Worth a look: Let your control charts tell a story

Matt SavageI found this article in the May issue of Continuous Improvement, put together by IHI. What was most enlightening about the following article, by Bob Lloyd, is that your background may affect how you choose to evaluate data and thus how you respond to data.

I have been exposed to control charts for nearly 30 years and I see a use for most process data to be displayed in control chart form. We are all routinely exposed to data in binary form: the stock market went up compared to yesterday, the temperature is cooler today than on this date last year, our company had x% growth over last year, etc. The numbers are interesting, but control charts tell a story.

Helping Leaders “Blink” Correctly

In the first of two articles, IHI’s Bob Lloyd describes two of four core skills health care leaders need to use data appropriately in decision making: understanding the messiness of improving health care, and determining why you are measuring. Without these capacities, Dr. Lloyd argues, we run the risk of going off in the wrong direction in the “blink of an eye.”

Read the article in Healthcare Executive

Worth a look: Should Toyota’s recall be blamed on quality?

Matt SavageLike you, I have heard about the myriad of problems Toyota has been having lately. I heard about the sticking accelerator, the brake problem on the Prius, and a vehicle recall that will top 8 million. USA Today listed this as “Toyota’s quality fiasco” http://www.usatoday.com/money/autos/2010-02-05-toyota-recall-friday_N.htm. Toyota’s president Akio Toyoda has stated “Let me assure everyone that we will redouble our commitment to quality as the lifeline of our company” http://news.yahoo.com/s/ap/toyota_recall. As I read this, I wondered, is it really a quality problem?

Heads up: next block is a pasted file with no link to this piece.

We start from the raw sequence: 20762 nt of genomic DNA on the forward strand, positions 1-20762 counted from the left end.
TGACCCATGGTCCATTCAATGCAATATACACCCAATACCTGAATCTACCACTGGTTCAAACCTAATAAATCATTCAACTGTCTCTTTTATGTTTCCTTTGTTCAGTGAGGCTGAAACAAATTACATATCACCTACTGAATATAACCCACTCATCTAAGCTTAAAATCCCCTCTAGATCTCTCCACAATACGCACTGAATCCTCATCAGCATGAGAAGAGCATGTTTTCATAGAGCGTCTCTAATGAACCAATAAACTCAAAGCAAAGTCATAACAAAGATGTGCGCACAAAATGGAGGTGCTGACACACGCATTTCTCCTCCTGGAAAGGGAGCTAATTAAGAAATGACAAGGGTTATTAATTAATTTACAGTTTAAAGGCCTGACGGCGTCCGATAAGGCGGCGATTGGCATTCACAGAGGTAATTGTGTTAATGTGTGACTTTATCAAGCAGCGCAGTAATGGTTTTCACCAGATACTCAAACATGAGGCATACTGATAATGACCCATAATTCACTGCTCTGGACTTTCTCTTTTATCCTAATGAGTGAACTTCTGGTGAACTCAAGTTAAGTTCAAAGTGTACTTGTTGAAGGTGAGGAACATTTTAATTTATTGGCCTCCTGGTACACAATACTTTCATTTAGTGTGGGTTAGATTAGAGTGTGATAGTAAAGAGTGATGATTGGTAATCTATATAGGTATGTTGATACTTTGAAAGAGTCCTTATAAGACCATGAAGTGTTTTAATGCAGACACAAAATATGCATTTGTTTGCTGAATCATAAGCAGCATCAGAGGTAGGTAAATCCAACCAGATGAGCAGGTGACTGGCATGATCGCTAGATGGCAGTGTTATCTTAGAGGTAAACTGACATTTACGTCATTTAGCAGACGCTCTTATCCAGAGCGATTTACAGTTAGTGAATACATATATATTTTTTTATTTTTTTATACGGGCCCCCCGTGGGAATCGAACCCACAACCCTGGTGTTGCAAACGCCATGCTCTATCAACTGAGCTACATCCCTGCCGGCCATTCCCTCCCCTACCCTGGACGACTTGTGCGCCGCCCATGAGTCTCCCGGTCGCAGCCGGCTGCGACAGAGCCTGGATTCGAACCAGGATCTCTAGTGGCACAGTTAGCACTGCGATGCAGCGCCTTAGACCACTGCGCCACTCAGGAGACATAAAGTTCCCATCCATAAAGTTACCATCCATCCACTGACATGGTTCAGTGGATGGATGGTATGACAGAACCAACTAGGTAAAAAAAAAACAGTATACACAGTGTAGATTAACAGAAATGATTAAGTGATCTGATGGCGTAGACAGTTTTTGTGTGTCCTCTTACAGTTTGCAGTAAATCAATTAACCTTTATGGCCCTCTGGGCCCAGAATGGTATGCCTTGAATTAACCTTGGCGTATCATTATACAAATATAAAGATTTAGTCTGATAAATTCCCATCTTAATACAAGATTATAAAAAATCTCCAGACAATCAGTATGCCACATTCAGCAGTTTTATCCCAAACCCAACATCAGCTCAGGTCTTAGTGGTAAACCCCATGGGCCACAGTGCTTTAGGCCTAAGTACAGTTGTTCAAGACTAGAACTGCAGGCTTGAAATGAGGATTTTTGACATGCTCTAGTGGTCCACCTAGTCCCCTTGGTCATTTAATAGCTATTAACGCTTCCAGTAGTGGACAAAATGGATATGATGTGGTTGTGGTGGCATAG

No doubt Toyota has a problem, but was the accelerator problem caused by poor quality? You might recall that one solution to the accelerator problem was related to the floor mat. The floor mat would be modified so that the potential for it to cause the accelerator to stick would be minimized. So what is the root cause of this problem? Were the fibers used in the floor mat faulty? Were the floor mats sized incorrectly? Did the materials supplier produce defective materials? There are many possibilities.

Toyota is known for their precise specifications. So let’s assume that the floor mats, brake pedals, brake lines, etc. were manufactured to a tight tolerance and functioned as they were designed. If this is the case, isn’t the problem related to the design rather than the quality of the parts produced? If root cause analysis identifies that the problem is with the design, then the media should call it “Toyota’s design fiasco.”

Of course at the end of the day, what really matters is that all automotive manufacturers learn from Toyota’s problems and take steps to prevent an issue such as this from occurring again.

I’d like to hear your thoughts on “Toyota’s quality fiasco.”

An improved improvement chart